Many online grooming cases can be prevented altogether if parents took the proper steps to ensure the safety of their children online in the first place. As your child gets older, this can become more difficult because privacy becomes an important factor. However, there are still things you can do to reduce the chances your child will become the victim of Internet grooming.

  • Know what your child is doing online. You can use tracking software to keep an eye on what they are doing or simply keep the conversation going. Always keep computers and other devices in public areas of the home.
  • Talk to your child about grooming practices. Many children aren’t aware this happens and therefore, don’t know what to look for. A simple conversation regarding not providing personal information online and being careful about who you talk to can arm a child with the information necessary to stay safe.
  • Monitor your child’s phone and financial transactions. If there are calls and texts from people you don’t know or your child is sending money to someone, you may have a problem that needs to be addressed.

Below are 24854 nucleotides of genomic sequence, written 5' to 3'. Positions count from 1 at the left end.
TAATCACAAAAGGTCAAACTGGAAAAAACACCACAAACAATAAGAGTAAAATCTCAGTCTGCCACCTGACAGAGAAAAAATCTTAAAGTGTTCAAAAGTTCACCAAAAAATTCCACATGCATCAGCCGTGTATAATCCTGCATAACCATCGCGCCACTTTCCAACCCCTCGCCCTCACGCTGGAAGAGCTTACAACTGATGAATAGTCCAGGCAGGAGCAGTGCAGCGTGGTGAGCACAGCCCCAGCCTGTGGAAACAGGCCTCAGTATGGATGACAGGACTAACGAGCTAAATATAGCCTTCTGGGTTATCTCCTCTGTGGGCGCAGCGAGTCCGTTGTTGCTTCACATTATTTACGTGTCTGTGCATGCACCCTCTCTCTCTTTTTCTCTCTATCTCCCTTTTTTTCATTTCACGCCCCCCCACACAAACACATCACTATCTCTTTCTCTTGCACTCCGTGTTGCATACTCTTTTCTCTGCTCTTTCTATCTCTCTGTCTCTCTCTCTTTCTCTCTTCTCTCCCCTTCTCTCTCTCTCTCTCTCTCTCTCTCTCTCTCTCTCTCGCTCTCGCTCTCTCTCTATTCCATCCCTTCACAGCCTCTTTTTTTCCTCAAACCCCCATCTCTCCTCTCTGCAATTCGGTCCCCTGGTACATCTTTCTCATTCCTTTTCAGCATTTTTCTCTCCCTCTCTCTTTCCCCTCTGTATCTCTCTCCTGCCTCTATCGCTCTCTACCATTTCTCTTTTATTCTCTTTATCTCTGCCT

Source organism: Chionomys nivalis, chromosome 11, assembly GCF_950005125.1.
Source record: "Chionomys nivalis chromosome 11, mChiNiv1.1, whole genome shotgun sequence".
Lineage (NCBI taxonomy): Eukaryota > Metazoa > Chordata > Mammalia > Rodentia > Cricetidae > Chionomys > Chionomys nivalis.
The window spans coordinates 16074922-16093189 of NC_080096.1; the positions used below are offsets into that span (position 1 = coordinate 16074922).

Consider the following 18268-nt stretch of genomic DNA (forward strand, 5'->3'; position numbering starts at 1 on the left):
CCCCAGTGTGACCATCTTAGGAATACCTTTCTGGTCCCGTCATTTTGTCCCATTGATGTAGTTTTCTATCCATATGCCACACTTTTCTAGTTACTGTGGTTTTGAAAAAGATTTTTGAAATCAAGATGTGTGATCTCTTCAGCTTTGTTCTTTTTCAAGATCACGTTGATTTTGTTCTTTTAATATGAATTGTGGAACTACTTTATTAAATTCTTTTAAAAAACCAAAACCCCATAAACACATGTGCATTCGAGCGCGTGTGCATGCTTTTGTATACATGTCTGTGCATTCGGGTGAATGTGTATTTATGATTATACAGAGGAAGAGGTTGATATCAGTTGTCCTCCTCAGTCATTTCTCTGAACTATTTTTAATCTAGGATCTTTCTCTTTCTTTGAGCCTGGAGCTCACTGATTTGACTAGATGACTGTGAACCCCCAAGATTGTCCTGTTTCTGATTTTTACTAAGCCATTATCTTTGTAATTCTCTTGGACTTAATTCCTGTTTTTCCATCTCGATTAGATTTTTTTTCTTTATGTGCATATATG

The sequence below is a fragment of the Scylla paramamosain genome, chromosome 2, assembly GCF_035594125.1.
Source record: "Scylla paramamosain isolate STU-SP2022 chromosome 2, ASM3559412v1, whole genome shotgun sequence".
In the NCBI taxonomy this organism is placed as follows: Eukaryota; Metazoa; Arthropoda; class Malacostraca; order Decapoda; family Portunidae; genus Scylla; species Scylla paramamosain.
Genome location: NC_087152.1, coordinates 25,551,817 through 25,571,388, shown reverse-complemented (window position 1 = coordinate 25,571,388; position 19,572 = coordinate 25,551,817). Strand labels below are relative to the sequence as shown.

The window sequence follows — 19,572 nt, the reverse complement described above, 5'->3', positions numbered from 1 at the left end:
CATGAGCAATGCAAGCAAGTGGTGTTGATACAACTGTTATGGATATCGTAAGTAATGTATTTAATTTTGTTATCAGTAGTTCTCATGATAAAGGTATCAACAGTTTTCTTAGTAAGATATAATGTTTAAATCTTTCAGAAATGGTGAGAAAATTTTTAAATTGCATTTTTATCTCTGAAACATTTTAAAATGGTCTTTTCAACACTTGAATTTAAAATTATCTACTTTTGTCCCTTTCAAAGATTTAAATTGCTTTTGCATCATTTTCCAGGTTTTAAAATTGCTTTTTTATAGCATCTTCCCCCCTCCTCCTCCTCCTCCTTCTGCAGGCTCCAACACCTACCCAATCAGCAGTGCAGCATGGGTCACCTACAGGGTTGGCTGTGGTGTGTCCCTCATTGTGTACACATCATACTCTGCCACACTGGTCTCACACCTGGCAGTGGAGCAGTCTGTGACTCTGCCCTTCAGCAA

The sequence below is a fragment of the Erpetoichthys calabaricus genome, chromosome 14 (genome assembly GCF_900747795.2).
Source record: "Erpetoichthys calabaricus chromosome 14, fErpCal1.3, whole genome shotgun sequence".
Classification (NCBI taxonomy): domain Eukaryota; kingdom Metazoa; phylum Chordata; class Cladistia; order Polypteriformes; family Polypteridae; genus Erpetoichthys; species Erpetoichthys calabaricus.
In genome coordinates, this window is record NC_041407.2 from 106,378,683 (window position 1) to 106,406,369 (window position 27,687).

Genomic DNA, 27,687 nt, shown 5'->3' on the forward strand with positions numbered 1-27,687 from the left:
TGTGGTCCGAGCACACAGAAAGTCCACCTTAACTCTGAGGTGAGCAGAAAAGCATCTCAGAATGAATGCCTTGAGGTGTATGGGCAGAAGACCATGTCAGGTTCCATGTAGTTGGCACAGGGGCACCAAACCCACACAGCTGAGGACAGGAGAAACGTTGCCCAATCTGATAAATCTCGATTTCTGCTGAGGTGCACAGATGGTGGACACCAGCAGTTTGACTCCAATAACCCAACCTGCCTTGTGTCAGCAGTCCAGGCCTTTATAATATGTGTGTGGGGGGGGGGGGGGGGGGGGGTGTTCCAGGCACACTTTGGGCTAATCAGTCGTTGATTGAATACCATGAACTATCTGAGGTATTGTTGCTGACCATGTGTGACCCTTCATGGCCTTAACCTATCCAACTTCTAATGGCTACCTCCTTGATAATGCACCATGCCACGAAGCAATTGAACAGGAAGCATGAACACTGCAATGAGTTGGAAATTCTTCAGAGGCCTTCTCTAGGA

• Watch your child’s behaviours. A drastic change in the way your child behaves can be a clear indicator of a serious problem. In some cases, it may not be online grooming, but in just about every situation, a change in behaviour is a red flag. Even if it’s not Internet grooming, it’s time to seek help.

If you identify your child is being groomed, start by blocking the groomer’s email address, phone number and instant messenger names. Next, contact the authorities and turn over any chat logs or any other physical information you have. This can be invaluable in helping them find the groomer and stop him or her from hurting anyone else.

In addition to arming your child with information and keeping an eye on what they do online, as well as their behaviours, talking to your child regularly can help prevent issues with grooming. Many children who fall, victim, feel distanced from their parents and may feel like they can’t talk to them. If you keep the lines of communication open and make sure your child knows he or she can trust you, you have a much better chance of knowing when something is amiss as soon as it happens, protecting your child.

Keeping children safe online can be a difficult task. Today’s youth rely heavily on the Internet for educational, as well as recreational, purposes. Online grooming has become a real threat to many children. Make sure you know what it is and how to identify the signs so you can put a stop to it before your child is at risk. Don’t let your child become the next victim of an online groomer. Take these steps to offer support and make sure your child is interacting safely online.